Grey’s Anatomy Review: Did Amelia and Owen’s Marriage Weather Amelia’s Surgery?

Grey's Anatomy

This is the Grey’s Anatomy we love. What should have been one of the most frightening moments in the show’s history, turned out to be one of the most hilarious and inspiring to date. Before, during, and after Amelia Shepherd went under the knife, she exuded liveliness and humor. She also inspired others to take this attitude, keeping faith alive under some very trying circumstances. She did all of this with no guarantee that her life would be the same if and when she woke up, and with no guarantee of who she would be. After all of that uncertainty, it was almost a relief to answer such as simple a question as the state of Amelia and Owen’s marriage, even though the answer was anything but simple.

Amelia Shepherd has always been an impulsive character, and now we know why. At the very least we know that the brain tumor was responsible for her more erratic decisions which didn’t quite track with her real feelings. Her friends laugh about how silly it was that they of all people  never thought there could be a medical reason for her behavior. And though it is awkward to admit, we all do wish that we could blame our bad choices on a brain tumor. You have to give Amelia credit for the way she handles this process from start to finish. From the Wonder Woman stance she makes her surgical team take, to her painful decision not to take opioids because of her addiction, Amelia handles her surgery and recovery with bravery and wit. (I’m also going to plead my case right now that Greg Germann doesn’t get nearly enough credit for the way he delivers his lines, and his character Tom Koracick should be made a recurring character.) Amelia’s speedy recovery did not make her feel any less vulnerable, and this is how we know that DeLuca is an amazing doctor. He took cues from his teacher, and knew her well enough to help her realize that she was waiting for something to go wrong because the tumor had been controlling that feeling in her for so long. The step forward to Owen is one Amelia had to take herself. Thankfully she did. Maybe they will find out they aren’t as compatible, or maybe all their problems will now be solved. Either way, Owen and Amelia can start over. They get a second chance. There is hope.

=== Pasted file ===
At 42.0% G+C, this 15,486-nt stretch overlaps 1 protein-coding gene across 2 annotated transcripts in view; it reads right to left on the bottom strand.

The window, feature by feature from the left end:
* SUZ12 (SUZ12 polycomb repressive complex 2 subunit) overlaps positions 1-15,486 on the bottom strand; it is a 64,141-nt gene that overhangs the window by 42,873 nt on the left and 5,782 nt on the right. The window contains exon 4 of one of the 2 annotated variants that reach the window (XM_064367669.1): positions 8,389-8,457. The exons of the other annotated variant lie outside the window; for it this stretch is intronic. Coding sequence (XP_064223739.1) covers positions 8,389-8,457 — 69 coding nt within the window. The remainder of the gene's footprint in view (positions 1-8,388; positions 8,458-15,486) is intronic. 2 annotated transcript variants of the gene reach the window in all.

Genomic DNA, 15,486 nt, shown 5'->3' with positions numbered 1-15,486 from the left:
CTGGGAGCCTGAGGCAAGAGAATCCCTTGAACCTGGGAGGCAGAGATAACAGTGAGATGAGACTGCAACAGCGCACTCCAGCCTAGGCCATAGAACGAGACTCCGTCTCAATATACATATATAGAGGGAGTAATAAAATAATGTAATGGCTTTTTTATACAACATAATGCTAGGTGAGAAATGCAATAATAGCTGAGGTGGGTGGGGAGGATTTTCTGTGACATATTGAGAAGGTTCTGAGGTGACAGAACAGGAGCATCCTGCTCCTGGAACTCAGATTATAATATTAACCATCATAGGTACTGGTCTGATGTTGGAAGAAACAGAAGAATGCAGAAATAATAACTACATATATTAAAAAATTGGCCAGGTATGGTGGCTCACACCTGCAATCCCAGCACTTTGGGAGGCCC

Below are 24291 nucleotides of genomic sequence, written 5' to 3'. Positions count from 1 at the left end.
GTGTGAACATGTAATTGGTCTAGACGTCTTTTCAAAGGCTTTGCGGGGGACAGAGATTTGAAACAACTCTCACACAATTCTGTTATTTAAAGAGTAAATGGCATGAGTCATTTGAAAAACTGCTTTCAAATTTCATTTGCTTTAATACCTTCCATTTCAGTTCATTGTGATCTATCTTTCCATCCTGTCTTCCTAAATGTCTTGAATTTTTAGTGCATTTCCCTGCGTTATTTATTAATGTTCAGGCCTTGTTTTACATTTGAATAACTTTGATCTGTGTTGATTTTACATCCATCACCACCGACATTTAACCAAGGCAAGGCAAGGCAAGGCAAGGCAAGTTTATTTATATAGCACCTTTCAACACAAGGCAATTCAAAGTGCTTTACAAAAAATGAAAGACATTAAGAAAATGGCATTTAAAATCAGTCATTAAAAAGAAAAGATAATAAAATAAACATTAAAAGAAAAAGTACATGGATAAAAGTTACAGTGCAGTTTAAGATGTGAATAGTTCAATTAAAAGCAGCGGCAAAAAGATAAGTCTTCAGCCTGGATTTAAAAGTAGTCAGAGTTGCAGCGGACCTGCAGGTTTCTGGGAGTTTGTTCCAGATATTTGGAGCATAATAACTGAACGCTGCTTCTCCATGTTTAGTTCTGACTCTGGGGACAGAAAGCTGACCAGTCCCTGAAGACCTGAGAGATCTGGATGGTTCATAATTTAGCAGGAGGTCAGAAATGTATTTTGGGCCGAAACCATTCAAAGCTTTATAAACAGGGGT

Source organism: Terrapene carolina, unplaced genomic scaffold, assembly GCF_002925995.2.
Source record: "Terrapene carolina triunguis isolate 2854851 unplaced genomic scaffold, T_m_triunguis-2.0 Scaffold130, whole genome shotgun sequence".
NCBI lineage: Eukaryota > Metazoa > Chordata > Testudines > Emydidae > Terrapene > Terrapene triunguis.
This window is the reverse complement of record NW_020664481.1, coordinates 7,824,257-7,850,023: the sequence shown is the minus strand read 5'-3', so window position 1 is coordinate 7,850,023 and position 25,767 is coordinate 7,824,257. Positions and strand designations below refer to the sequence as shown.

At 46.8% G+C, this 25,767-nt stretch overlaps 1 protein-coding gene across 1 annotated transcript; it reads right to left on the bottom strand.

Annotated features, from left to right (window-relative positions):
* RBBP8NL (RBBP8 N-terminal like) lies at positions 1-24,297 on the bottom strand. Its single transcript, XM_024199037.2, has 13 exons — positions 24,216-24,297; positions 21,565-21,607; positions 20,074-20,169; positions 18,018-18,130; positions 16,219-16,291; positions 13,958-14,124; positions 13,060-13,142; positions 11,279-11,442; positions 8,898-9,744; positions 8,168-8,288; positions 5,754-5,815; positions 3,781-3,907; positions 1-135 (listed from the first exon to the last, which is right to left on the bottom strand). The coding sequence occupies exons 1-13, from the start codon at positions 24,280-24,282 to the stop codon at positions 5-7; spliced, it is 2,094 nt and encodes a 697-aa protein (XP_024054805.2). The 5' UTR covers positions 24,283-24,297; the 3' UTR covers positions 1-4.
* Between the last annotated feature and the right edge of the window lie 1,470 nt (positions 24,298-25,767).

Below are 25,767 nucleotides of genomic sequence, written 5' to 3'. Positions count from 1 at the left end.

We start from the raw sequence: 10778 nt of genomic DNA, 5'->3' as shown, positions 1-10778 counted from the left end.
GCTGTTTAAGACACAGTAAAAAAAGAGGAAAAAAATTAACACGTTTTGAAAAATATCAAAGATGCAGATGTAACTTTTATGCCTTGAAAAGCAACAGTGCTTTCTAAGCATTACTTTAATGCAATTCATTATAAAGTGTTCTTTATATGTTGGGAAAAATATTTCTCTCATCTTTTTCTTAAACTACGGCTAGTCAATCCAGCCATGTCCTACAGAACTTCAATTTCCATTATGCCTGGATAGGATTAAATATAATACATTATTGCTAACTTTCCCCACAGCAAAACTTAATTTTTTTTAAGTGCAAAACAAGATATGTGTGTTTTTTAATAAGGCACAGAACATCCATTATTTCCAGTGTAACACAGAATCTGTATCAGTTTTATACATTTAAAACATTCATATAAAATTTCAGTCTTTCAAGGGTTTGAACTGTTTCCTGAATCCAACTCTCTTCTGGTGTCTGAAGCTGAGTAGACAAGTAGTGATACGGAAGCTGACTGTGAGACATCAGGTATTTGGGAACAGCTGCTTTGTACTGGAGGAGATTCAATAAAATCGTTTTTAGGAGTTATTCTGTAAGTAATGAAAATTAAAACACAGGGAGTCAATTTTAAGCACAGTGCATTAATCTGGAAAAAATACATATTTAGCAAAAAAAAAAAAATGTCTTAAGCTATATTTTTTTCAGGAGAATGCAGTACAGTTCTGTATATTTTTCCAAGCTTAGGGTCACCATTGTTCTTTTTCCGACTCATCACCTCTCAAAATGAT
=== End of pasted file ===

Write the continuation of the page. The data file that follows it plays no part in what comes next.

There is a lot of hope going around. The joy felt from Amelia’s recovery seems to be contagious. Nathan doesn’t just make the big gesture to Megan, he makes the ultimate one by going to Baghdad and retrieving her son himself. Meredith can put aside her feelings to help him because this isn’t about them. It’s about reuniting a mother with her child, a feeling Meredith knows all too well as evidenced by that look she gives above. Derek would definitely approve. Maggie helps relieve Jackson’s stress about his quarter of a billion (!) dollar inheritance, even though Catherine later makes their understanding feel icky with that sibling talk. Ben is gearing up to make a big career change, which we are excited about even if Bailey is not going to be. Jo will be considered for the Harper Avery Award, even if she can’t submit her picture for fear of her husband finding her. Best of all, little Sofia Robbins Sloan Torres is coming home!

Nothing was more hilarious, and frankly frightening, than the crop of new interns. All but one of the interviewees had me scared for the future of the hospital, until I remembered what the original five were doing way back in their intern year. Sleeping with attendings, cutting LVAD wires, arguing in front of patients and then almost killing them, and on and on. As long as this new crop doesn’t kill patients, they can be whipped into shape. To keep track, we have:

-Vik, the guy who considers Grey Sloan his #2 choice (never, EVER mention that in an interview)

-Levi, the guy who slept with Jo in the season premiere

-Taryn, the new Alex Karev who dislikes legacy children of doctors

-Sam, the girl who insults the renovations but is impressed with the people

-Casey, the gay veteran who has personal experience with shrapnel

-Dahlia, who values patient connection

All in all, this bunch shows some promise. Better to be honestly awkward than completely inept.

Bravo to Caterina Scorsone for her wonderful work on this episode. To hope, and the journey ahead.

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